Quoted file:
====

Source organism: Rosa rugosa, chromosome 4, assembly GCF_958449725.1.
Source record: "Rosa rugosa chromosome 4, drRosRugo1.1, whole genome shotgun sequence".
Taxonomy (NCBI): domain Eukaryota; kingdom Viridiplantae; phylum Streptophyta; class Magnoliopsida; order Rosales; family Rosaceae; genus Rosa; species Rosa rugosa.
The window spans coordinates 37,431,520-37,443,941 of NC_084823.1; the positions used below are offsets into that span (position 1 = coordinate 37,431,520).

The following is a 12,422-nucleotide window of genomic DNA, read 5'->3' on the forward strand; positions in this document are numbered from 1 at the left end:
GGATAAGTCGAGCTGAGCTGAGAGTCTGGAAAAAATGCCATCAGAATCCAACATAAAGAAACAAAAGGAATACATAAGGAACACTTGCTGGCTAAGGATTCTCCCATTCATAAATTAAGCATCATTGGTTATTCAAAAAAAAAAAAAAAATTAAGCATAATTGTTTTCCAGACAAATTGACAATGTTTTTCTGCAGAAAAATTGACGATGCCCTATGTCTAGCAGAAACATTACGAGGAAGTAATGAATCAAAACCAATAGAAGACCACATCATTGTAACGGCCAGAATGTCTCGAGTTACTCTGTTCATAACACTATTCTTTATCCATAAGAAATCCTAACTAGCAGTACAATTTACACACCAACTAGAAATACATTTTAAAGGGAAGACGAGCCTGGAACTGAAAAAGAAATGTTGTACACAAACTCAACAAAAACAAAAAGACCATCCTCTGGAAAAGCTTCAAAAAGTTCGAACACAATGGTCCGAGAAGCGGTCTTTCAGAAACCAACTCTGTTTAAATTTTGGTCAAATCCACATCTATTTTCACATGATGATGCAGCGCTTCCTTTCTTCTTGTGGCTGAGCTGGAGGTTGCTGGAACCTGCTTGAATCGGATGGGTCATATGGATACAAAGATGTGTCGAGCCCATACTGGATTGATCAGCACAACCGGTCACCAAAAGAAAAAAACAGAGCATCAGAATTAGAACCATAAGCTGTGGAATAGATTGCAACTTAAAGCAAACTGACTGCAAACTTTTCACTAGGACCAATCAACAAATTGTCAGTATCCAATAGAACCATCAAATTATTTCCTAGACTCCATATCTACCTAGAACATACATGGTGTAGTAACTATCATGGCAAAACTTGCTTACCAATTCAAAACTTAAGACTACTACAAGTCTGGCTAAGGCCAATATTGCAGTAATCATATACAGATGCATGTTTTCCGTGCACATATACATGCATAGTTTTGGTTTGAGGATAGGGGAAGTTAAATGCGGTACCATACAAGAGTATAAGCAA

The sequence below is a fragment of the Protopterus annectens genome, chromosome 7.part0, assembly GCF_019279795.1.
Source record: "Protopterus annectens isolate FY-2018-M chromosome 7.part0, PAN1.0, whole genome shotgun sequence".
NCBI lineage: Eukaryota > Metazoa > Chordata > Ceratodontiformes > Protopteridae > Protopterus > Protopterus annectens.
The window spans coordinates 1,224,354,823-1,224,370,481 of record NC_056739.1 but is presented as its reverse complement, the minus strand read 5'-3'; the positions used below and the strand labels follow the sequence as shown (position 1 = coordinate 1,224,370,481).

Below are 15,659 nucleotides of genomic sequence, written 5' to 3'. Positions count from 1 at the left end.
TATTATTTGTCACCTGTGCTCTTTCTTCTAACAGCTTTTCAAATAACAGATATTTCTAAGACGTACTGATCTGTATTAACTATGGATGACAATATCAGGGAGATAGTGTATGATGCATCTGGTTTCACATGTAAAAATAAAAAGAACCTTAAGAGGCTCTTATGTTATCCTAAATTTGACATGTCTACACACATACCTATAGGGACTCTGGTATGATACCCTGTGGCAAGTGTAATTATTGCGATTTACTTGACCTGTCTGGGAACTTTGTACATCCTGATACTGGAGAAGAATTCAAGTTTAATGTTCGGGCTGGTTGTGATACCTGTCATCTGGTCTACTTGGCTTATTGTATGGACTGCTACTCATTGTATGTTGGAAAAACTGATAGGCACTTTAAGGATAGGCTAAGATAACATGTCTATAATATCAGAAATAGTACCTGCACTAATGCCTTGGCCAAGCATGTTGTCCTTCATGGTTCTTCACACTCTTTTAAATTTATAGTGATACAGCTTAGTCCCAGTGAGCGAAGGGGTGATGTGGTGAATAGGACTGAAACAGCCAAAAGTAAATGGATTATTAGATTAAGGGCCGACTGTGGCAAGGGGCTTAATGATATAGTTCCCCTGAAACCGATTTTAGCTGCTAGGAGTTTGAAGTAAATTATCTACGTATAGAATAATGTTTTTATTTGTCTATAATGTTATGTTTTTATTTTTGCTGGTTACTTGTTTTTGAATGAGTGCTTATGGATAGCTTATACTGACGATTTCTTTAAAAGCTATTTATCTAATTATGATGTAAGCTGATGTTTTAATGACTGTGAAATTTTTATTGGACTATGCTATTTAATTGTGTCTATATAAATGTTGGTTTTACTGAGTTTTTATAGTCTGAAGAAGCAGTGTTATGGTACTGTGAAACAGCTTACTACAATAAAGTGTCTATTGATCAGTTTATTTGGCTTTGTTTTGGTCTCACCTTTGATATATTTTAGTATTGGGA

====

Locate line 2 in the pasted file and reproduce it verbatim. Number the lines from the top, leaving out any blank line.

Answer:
Source record: "Rosa rugosa chromosome 4, drRosRugo1.1, whole genome shotgun sequence".